How do chargers determine what battery pack is installed?

How do multi-voltage chargers (specifically, cordless power tool battery
chargers) determine whether the battery pack installed is a 7.2, 9.6, 12,
14.4, 18, or 24 volt pack before charging it? If any one of these is quite
depleted, it won't register its nominal voltage until it's partially charged.
Several of the lesser-voltage packs don't have identifying terminals on the
pack. How does the charger determine what voltage to apply?
Thanks,
Reply to
DaveC
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There must be some type of key, plastic or otherwise that activates certain switches depending on the type. Otherwise, there's no way of automatically telling.
Reply to
John Tserkezis
It doesn't know, and it doesn't need to. The typical peak-charge algorithm for NiCd and NiMH batteries doesn't care about absolute pack voltage, it applies a current and only cares about seeing the voltage go up and then decrease slightly (for NiCd) or hit a plateau (for NiMHs).
Reply to
Tim Wescott
I read in sci.electronics.design that DaveC wrote (in ) about 'How do chargers determine what battery pack is installed?', on Sat, 17 Jul 2004:
I expect they apply the lowest voltage first and monitor the charging current. If it drops to near zero in a few minutes, they increase the voltage to the next value, and repeat the process. A maximum current detector and limiter would detect 'a step too far' or a battery with a shorted cell.
Reply to
John Woodgate
On Sat, 17 Jul 2004 23:09:05 -0700, Tim Wescott wrote (in article ):
How much reduction in V (for NiCd) or how long a time at plateau V (for NiMH)?
Thanks,
Reply to
DaveC
Yes, but that leaves no room for saftey. Providing all cells are good, it'll work as expected, all you need is one cell short or otherwise, and it'll either over or undercharge the pack.
What about temperature monitoring? Bit flakey to rely on Delta V only.
Reply to
John Tserkezis
Many use the voltage of the discharged battery to identify the battery. If you run the battery stone cold flat, it won't charge it.
Reply to
Ken Smith
Smart battery system specifications (SBS) - which are not the kind of charging situations the poster ia talking about - specify a wake-up charge cycle to handle cells discharged to zero - if only to wake up the discharge battery's communication interface.
When Bosch makes a battery charger, they're primary concern is charging compatible bosch tools and batteries. This cuts down on the possible combinations and permutations considerably.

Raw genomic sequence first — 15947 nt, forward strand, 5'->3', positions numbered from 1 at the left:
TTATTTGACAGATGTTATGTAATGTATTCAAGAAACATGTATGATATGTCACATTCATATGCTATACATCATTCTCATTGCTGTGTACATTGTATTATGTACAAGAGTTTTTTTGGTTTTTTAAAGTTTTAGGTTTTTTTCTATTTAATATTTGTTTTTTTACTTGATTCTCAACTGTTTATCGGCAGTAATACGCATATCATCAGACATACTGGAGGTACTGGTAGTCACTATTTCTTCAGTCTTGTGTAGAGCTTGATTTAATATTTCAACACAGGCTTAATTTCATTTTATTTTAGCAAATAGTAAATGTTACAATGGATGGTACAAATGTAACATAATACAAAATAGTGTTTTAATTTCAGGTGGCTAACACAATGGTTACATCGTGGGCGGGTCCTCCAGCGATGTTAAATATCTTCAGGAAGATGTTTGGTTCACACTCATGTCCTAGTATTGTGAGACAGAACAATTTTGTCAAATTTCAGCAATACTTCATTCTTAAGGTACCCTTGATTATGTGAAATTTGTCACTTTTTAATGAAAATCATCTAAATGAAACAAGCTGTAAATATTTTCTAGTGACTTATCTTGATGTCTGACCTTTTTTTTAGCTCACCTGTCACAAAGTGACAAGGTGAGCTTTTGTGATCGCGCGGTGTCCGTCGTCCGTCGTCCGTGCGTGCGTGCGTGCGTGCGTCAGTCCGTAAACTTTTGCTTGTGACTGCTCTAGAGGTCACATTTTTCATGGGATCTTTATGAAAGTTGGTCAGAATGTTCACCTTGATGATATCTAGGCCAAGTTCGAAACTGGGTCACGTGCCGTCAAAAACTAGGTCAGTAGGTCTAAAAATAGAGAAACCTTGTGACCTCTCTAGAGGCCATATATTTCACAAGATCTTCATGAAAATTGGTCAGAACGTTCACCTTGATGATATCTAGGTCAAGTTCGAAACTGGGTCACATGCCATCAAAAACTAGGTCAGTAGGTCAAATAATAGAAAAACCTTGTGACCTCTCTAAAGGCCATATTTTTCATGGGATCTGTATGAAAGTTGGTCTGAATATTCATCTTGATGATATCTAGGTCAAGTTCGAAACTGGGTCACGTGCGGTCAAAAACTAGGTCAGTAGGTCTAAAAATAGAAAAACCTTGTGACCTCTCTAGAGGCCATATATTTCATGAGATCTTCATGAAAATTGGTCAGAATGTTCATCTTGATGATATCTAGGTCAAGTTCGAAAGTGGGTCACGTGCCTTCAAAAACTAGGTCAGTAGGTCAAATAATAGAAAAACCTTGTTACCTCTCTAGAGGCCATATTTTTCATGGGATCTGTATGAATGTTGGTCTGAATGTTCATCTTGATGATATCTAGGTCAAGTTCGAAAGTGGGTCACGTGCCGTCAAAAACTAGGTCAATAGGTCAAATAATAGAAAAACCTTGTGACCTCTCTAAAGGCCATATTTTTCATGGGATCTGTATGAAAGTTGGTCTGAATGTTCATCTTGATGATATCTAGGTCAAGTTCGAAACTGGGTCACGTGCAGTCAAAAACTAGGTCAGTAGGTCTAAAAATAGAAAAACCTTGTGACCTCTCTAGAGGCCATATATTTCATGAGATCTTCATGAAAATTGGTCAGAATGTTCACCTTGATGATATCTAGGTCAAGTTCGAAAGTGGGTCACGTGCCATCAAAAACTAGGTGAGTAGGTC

Supposedly you can hit any nicad or nimh battery with a hefty current below chargr output terminal voltage limits, for a short period, at any time - just to see the resulting terminal voltage. This will tell the charger quite a bit about the battery, before it has to make any decisions about charging parameters or charging safety.
Charging a battery with a shorted cell using simplest constant current dV termination need not result in a safety hazard. A charger doesn't need to detect bad batteries to operate safely. It does not need to fix those batteries either.
There are many smart things that chargers can be made to do, but there has to be a reason for the feature.
RL
RL
Reply to
legg
I don't know, and I strongly suspect that it depends on who's in 'charge' :) of the of the algorithm. It's on the order of 10-100mV per cell for NiCd and a couple of seconds for NiMH -- and I think you could go cheap and use the same algorithm for both; just detect the top of the peak and call it a plateau.
Gates used to put out a very nice battery book on Pb-acid and NiCd batteries, I don't know if it's still in print.
Reply to
Tim Wescott
This is what the industry seems to do, and it seems to work well. Apparently for a good pack the delta-V is a very good indication, and for a crapped-out pack -- well, it's crap anyway, right?
Reply to
Tim Wescott
I have designed a bunch of these while a "Fluke." I used several methods:
1: keyed terminals. different packs used very slightly different terminal arrangements. 2: extra terminal with connection to circuitry, sometimes just a resistor. This circuit could signal the main device or just be a programming resistor to set charging parameters. All packes used the same terminals, but the insides were different. 3: smart battery IC on the terminals, usually containing E^2 for memory. 4: keys on the packaging 5: then the obvious-- put in a constant current and measure the voltage in the main device.
Depended completely on the goals of the project. What was more fun was determining different types of batteries with the same terminal voltages (like NiCd vs NiMH).
DaveC writes:
Reply to
Steven Swift
On Sun, 18 Jul 2004 17:17:24 -0700, Steven Swift wrote (in article ):
How did you do that?
And does it matter? If you charge either NiCD or NiMH at a rate that won't damage either (for
Reply to
DaveC
I believe this method will either leave both under-charged or destroy a NiMH cell. The generally accepted (rapid) charge method for NiMH is a constant current with a temperature cut-off. During charge perhaps 10% of the energy goes into heating the cell. After charge 100% goes into heat so it's rather easy to sense this difference. This method works well for both technologies. V or delta-V sense works for NiCd, but is highly "not-recommended" for NiMH.
Yes the "Rechargeable Batteries Applications Handbook", originally published (and given away[*] to customers) by Gates Energy is/was a very good reference manual. I believe the rights were sold (Stoneham?) and Gates itself bought (?). The book is available on Amazon:
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[*] who swiped my copy?!
Reply to
Keith Williams

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